Journal Pre-proof Future work will consider the cold start-up of the engine and its effect on fuel consumption and emissions. Furthermore, the transmission shifting process will be optimized in the EMS to improve the ride comfort in car-following scenarios. ACKNOWLEDGMENTS This work was supported in part by the National Natural Science Foundation of China (Grant No. 51875054 and No. 51705044), and Natural Sciences and Engineering Research Council of Canada (NSERC) through the Discovery Grant Program (RGPIN2018-05471).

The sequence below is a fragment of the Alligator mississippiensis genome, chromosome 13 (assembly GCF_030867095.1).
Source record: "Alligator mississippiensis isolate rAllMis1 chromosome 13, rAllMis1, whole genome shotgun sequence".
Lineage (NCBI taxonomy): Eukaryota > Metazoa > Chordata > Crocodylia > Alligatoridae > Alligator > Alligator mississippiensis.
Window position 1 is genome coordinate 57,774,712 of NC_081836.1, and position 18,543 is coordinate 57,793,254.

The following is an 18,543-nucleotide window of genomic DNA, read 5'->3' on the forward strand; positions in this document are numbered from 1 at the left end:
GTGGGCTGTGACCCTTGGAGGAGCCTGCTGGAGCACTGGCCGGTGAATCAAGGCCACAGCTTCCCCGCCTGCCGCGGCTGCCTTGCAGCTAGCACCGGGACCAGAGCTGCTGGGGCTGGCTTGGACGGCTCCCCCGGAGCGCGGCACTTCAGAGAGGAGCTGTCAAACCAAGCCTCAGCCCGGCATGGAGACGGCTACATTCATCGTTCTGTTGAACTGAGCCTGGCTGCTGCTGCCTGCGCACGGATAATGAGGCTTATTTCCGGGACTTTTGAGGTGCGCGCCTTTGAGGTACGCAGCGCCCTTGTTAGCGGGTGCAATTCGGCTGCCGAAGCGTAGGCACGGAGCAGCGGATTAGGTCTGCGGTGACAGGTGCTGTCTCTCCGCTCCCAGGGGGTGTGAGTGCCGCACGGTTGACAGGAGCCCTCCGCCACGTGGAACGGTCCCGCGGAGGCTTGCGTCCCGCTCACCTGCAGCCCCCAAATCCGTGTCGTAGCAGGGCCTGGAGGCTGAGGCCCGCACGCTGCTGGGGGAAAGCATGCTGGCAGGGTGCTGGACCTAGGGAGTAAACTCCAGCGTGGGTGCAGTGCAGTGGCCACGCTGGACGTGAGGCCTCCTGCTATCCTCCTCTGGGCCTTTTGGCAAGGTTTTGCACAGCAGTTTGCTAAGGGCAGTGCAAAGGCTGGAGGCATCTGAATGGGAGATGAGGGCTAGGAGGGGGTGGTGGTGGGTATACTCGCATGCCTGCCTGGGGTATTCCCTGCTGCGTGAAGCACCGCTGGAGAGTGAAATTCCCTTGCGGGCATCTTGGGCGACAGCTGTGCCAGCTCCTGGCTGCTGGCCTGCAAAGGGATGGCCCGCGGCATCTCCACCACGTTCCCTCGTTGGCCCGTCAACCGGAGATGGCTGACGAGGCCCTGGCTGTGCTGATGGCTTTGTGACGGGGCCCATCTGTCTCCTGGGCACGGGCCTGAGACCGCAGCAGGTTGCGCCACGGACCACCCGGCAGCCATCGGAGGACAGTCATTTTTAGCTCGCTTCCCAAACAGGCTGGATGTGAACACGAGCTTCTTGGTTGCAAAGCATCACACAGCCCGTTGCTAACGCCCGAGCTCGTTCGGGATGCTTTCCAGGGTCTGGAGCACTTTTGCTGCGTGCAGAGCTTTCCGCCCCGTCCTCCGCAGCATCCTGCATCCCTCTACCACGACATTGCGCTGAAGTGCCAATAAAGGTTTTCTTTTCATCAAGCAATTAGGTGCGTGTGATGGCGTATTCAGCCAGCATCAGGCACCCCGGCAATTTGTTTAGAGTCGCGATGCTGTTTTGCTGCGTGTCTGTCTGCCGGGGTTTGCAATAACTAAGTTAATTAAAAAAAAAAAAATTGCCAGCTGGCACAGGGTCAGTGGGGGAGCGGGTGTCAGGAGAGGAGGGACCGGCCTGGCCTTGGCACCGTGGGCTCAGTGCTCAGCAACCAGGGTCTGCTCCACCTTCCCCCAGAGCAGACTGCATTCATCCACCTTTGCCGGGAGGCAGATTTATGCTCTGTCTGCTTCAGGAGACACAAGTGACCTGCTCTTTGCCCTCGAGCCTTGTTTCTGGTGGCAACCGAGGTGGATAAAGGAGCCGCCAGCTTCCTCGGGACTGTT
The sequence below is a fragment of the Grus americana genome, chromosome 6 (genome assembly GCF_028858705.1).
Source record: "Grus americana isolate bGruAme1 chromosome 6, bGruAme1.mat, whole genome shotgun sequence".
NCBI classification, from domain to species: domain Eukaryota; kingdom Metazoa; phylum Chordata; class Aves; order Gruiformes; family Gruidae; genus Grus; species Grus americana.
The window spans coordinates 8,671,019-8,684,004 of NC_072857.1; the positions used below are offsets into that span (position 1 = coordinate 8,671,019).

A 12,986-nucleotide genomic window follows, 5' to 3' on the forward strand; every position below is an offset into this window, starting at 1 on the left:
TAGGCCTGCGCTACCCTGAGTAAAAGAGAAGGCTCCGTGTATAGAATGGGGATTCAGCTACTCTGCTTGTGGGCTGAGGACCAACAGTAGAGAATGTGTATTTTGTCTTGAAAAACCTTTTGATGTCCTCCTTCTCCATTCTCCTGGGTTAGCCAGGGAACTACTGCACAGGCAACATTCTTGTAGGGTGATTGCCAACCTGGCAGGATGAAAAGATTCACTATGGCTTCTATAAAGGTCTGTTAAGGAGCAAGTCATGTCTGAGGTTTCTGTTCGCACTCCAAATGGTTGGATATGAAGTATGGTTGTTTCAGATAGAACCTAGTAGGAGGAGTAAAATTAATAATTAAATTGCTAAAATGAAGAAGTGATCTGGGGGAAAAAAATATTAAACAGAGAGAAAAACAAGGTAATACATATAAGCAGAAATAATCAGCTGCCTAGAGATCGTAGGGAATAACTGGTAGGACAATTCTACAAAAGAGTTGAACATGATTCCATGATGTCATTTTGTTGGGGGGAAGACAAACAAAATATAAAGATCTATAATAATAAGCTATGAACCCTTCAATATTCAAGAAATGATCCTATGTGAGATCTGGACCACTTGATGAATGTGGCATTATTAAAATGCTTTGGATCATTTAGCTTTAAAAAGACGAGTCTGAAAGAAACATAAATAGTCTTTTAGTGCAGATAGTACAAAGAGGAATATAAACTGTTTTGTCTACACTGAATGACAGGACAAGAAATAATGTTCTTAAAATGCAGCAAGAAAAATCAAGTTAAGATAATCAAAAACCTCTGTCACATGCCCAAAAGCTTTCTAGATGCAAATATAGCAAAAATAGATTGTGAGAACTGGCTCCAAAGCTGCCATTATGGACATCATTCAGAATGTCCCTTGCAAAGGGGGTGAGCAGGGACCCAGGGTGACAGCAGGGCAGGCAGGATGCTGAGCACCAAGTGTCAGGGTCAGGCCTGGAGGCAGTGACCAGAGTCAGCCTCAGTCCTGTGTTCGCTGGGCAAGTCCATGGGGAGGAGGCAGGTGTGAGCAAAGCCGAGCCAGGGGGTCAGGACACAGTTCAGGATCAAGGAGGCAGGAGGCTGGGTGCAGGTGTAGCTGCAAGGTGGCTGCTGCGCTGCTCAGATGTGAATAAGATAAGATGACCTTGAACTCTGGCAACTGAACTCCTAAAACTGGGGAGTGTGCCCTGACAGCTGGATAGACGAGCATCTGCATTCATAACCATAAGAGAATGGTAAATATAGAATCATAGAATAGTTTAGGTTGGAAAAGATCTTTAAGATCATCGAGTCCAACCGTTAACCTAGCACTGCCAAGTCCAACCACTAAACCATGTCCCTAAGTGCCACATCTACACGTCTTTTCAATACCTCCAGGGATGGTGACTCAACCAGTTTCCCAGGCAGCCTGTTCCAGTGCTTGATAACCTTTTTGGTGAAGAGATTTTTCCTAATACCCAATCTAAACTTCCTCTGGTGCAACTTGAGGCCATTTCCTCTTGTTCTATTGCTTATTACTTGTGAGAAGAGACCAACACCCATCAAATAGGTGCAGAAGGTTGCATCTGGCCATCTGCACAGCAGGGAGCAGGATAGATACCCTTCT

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Journal Pre-proof management for a plug-in hybrid electric bus with an adaptive reference state-ofcharge advisory. IEEE Transactions on Vehicular Technology, 2018, 67(7): 56715682. [7] Hu X, Zou C, Tang X, Liu T, Hu L. Cost-optimal energy management of hybrid electric vehicles using fuel cell/battery health-aware predictive control. IEEE Transactions on Power Electronics, 2020, 35(1):382-392. [8] Xie S, Hu X, Tang X, Xin Z, Qi S, Lang K, Brighton J. Model predictive energy management for plug-in hybrid electric vehicles considering optimal battery depth of discharge. Energy, 2019, 173:667-678. [9] Li S, Li K, Rajamani R, Wang J. Model predictive multi-objective vehicular adaptive cruise control. IEEE Transactions on Control Systems Technology, 2010, 19(3): 556-566. [10] Zhang F, Hu X, Langari R, Cao D. Energy management strategies of connected HEVs and PHEVs: Recent progress and outlook. Progress in Energy and Combustion Science, 2019, 73: 235-256. [11] Hu X, Liu T, Qi X, Matthew B. Reinforcement learning for hybrid and plug-in hybrid electric vehicle energy management: Recent advances and prospects. IEEE Industrial Electronics Magazine, 2019, 13(3):16-25. [12] Tang X, Zhang D, Liu T, Khajepour A, Yu H, Wang H. Research on the energy control of a dual-motor hybrid vehicle during engine start-stop process. Energy, 2019, 166:1181-1193. [13] Lin C C, Peng H, Grizzle J W, Kang J M. Power management strategy for a parallel hybrid electric truck. IEEE Transactions on Control Systems Technology, 2003, 11(6), 839-849. [14] Yang C, Du S, Li L, You S, Yang Y, Zhao Y. Adaptive real-time optimal energy 32